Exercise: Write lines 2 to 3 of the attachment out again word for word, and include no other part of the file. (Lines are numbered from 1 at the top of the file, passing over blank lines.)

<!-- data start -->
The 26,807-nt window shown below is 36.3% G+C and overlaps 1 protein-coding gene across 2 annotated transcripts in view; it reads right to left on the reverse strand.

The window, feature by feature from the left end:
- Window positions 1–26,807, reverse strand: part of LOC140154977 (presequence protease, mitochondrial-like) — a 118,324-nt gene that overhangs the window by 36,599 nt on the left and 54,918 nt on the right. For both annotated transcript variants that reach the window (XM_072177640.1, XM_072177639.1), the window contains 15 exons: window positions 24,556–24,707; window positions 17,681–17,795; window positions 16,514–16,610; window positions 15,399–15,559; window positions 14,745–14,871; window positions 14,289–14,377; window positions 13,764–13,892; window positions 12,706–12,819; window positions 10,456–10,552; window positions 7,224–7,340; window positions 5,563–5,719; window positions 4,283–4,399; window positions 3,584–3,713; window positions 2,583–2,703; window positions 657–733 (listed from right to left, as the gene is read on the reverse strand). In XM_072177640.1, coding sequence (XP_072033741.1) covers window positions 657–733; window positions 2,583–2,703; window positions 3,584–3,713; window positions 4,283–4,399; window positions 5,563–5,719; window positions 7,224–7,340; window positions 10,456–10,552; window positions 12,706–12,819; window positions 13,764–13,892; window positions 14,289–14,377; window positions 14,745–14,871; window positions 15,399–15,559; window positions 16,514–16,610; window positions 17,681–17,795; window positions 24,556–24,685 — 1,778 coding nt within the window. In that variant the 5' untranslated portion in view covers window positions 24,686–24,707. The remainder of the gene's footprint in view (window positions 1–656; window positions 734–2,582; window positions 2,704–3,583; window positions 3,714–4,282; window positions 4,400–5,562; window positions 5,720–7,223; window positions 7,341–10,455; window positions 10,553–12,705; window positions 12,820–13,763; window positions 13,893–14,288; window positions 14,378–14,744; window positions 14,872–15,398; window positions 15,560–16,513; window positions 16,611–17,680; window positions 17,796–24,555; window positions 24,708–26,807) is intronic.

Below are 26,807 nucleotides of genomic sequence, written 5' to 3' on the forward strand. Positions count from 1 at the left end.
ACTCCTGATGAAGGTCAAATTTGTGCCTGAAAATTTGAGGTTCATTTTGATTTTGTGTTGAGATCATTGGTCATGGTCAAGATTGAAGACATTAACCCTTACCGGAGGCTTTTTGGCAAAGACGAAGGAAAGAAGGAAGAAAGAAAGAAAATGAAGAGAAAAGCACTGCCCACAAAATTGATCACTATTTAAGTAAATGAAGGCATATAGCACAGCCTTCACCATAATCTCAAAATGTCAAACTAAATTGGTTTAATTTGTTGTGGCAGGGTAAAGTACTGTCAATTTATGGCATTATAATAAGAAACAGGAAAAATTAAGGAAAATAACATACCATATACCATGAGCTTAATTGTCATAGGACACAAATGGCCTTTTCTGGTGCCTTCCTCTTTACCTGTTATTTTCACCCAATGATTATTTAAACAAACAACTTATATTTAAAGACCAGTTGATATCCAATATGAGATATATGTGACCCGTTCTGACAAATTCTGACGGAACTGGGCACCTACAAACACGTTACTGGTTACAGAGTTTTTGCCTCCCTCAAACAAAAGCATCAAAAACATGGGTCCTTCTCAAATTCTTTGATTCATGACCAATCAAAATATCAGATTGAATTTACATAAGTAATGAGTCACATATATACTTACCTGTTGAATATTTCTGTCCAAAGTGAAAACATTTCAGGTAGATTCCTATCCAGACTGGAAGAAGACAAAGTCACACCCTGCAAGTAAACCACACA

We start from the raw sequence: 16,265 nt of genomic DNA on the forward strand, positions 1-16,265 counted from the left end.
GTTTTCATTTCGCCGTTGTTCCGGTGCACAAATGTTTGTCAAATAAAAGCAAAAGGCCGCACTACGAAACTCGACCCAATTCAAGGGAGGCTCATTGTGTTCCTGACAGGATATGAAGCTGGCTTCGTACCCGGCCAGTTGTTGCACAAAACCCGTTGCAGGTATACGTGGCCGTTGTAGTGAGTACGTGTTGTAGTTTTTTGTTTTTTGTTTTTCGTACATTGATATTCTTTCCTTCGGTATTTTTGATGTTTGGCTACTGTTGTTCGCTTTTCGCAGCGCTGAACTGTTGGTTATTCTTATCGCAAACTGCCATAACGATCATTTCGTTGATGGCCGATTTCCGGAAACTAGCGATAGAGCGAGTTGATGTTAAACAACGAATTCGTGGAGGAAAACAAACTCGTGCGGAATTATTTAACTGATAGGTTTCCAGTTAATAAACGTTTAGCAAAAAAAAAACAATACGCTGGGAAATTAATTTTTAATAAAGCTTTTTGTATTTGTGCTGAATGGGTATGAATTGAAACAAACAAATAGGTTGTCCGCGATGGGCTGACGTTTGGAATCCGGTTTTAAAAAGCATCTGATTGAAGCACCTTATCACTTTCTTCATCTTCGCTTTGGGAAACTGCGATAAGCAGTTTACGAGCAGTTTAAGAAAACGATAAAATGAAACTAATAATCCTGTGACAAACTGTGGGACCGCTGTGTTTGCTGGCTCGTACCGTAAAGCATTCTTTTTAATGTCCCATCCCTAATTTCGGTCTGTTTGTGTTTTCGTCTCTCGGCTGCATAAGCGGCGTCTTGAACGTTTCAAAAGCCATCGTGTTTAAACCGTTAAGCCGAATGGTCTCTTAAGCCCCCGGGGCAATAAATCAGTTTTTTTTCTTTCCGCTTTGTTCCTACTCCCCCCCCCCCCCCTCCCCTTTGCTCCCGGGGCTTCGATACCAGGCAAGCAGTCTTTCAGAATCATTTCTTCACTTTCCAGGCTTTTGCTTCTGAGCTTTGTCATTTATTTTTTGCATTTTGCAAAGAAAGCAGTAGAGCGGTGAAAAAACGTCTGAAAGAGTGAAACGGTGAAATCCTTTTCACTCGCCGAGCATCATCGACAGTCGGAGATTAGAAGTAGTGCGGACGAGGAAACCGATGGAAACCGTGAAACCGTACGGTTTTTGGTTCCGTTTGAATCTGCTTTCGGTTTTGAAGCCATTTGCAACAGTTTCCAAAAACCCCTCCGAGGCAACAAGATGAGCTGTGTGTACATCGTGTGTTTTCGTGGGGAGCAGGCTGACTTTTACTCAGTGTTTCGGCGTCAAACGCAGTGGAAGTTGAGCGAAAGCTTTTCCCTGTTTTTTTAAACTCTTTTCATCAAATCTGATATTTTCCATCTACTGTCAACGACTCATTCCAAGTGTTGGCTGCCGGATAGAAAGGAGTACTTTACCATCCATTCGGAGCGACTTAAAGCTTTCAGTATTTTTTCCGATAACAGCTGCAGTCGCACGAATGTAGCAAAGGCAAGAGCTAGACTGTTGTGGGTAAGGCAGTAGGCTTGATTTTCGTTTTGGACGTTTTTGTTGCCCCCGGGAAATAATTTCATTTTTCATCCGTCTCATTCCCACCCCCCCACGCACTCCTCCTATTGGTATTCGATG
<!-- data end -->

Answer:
The window, feature by feature from the left end:
- Window positions 1–26,807, reverse strand: part of LOC140154977 (presequence protease, mitochondrial-like) — a 118,324-nt gene that overhangs the window by 36,599 nt on the left and 54,918 nt on the right. For both annotated transcript variants that reach the window (XM_072177640.1, XM_072177639.1), the window contains 15 exons: window positions 24,556–24,707; window positions 17,681–17,795; window positions 16,514–16,610; window positions 15,399–15,559; window positions 14,745–14,871; window positions 14,289–14,377; window positions 13,764–13,892; window positions 12,706–12,819; window positions 10,456–10,552; window positions 7,224–7,340; window positions 5,563–5,719; window positions 4,283–4,399; window positions 3,584–3,713; window positions 2,583–2,703; window positions 657–733 (listed from right to left, as the gene is read on the reverse strand). In XM_072177640.1, coding sequence (XP_072033741.1) covers window positions 657–733; window positions 2,583–2,703; window positions 3,584–3,713; window positions 4,283–4,399; window positions 5,563–5,719; window positions 7,224–7,340; window positions 10,456–10,552; window positions 12,706–12,819; window positions 13,764–13,892; window positions 14,289–14,377; window positions 14,745–14,871; window positions 15,399–15,559; window positions 16,514–16,610; window positions 17,681–17,795; window positions 24,556–24,685 — 1,778 coding nt within the window. In that variant the 5' untranslated portion in view covers window positions 24,686–24,707. The remainder of the gene's footprint in view (window positions 1–656; window positions 734–2,582; window positions 2,704–3,583; window positions 3,714–4,282; window positions 4,400–5,562; window positions 5,720–7,223; window positions 7,341–10,455; window positions 10,553–12,705; window positions 12,820–13,763; window positions 13,893–14,288; window positions 14,378–14,744; window positions 14,872–15,398; window positions 15,560–16,513; window positions 16,611–17,680; window positions 17,796–24,555; window positions 24,708–26,807) is intronic.